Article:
Furthermore we are at a bit of a crunch time – at our Parish Council retreat it would be safe to say we were all a bit discombobulated by the news that our church building now has an A listing. We were prepared for having to make decisions based on bad news – do we give up on the building, do we spend all our reserves making fixes so we can stay – and suddenly that we have a different question in front of us.  Sure there are still questions and challenges about our building but let us concentrate on our living for today.  What does it look like for a faith community look like when our hearts and life are orientated towards God in faithful living.

Some thoughts – not to blame but to encourage, not to demand but to see opportunity.

How many of us deep down think that the only time we come alive as a church body is Sunday morning.  That worship not on Sunday and not in the format of Sunday is an optional extra.  That gathering and exploring and fellowship is best left to Sunday.  The doors remain closed the rest of the time.  How can we be alive during the week?  It doesn’t always have to be our energy or our time – but sometimes it does.

We have just had a working bee – fantastic turnout and much work done.  But guess what we didn’t get to the bit of garden that people walk by every day on Signal Hill Rd – two working bees a year are needed but so is a regular commitment throughout the year – and when that happens we see  when we look at the Farquharson frontage – thank you to those who do that but we need more people to join in.

Who among us has reviewed, wondered if our giving to the church can increase for this financial year?  Do we wait for the prodding or do we take responsibility for meeting the increase in costs that each year brings.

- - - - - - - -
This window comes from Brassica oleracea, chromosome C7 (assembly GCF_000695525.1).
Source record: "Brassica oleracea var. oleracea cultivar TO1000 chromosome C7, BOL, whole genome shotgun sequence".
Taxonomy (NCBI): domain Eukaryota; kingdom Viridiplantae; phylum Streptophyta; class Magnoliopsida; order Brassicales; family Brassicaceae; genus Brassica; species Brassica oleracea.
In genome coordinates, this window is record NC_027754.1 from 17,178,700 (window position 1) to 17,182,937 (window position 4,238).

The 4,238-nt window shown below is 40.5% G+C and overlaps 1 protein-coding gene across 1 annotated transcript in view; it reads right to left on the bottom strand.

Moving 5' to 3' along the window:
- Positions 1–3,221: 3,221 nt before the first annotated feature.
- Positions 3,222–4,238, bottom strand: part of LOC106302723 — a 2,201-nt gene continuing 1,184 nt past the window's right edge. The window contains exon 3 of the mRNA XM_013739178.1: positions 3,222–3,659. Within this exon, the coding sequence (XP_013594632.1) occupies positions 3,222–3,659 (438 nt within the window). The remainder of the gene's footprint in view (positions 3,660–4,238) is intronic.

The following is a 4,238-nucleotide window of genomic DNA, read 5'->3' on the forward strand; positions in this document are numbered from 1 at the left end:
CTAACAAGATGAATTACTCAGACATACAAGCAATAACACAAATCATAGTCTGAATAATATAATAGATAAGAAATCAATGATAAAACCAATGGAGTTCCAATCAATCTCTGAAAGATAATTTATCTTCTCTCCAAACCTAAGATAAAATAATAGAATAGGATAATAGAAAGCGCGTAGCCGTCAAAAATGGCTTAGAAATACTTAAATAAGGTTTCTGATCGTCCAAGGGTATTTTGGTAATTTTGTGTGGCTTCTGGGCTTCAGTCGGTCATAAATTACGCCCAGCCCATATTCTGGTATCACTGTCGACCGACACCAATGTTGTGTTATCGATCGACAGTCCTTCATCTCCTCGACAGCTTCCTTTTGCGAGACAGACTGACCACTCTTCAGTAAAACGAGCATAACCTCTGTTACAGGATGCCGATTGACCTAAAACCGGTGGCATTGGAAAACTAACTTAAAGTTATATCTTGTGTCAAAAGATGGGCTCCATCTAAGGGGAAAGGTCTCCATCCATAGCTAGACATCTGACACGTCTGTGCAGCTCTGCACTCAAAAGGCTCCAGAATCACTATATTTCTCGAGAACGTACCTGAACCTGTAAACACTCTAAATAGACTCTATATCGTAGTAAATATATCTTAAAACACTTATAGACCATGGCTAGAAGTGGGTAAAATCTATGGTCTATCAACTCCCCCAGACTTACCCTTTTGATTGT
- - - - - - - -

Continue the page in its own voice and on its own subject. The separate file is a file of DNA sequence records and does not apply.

How do we turn to face the world, how do we not just build our faith but also serve the community we live in a way that is faithful to Jesus teachings – grab the reins of mission and run with it, knowing that it will demand all of those things we bring - prayer, engagement, practical skills, time, energy, teaching, listening, pastoral, hospitality. 

So for the people of God, the  commitment to the continuing of the journey of faith of those who have gone before into our future is the responsibility of us all.  It will look different, seem difficult at times but so it was for them. 

And here is the good news in which we put our trust and hope.  We heard the words of 1 John.
For those who have gone before and we walk in the way of Jesus as the children of God: that is what we are.  And as part of God’s creation we are not only held in love but also given renewing strength to be a faithful people in the midst of all that life throws at us.  God within us enables us to live in the example of Jesus despite our uncertainties and doubts and difficulties.  God within us allows us to live as Christ followers uncertain of the future but trusting in the promise that is a time of complete reconciliation, justice and peace before us.  Faithfulness demands of us that we work for the transformation of the world we live in now. 
We are the beloved of God and, as such, are the saints of body of Jesus in this place and this time.  Praise be to God for the faithfulness of the people of God in the time past, in our time and in the time to come. Amen.


Margaret Garland